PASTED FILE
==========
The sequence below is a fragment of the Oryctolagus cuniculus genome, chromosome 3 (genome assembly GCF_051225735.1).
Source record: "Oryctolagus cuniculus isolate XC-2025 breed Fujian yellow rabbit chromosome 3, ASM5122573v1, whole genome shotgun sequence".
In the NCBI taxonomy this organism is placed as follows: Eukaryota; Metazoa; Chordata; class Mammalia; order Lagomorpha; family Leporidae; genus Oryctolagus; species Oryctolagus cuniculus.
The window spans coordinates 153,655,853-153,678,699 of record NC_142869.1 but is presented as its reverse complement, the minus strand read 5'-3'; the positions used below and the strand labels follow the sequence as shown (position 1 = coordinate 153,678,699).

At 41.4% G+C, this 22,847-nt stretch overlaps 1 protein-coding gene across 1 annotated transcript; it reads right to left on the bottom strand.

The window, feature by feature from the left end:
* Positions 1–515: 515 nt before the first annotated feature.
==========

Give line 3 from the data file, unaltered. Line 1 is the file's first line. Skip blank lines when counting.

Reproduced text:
In the NCBI taxonomy this organism is placed as follows: Eukaryota; Metazoa; Chordata; class Mammalia; order Lagomorpha; family Leporidae; genus Oryctolagus; species Oryctolagus cuniculus.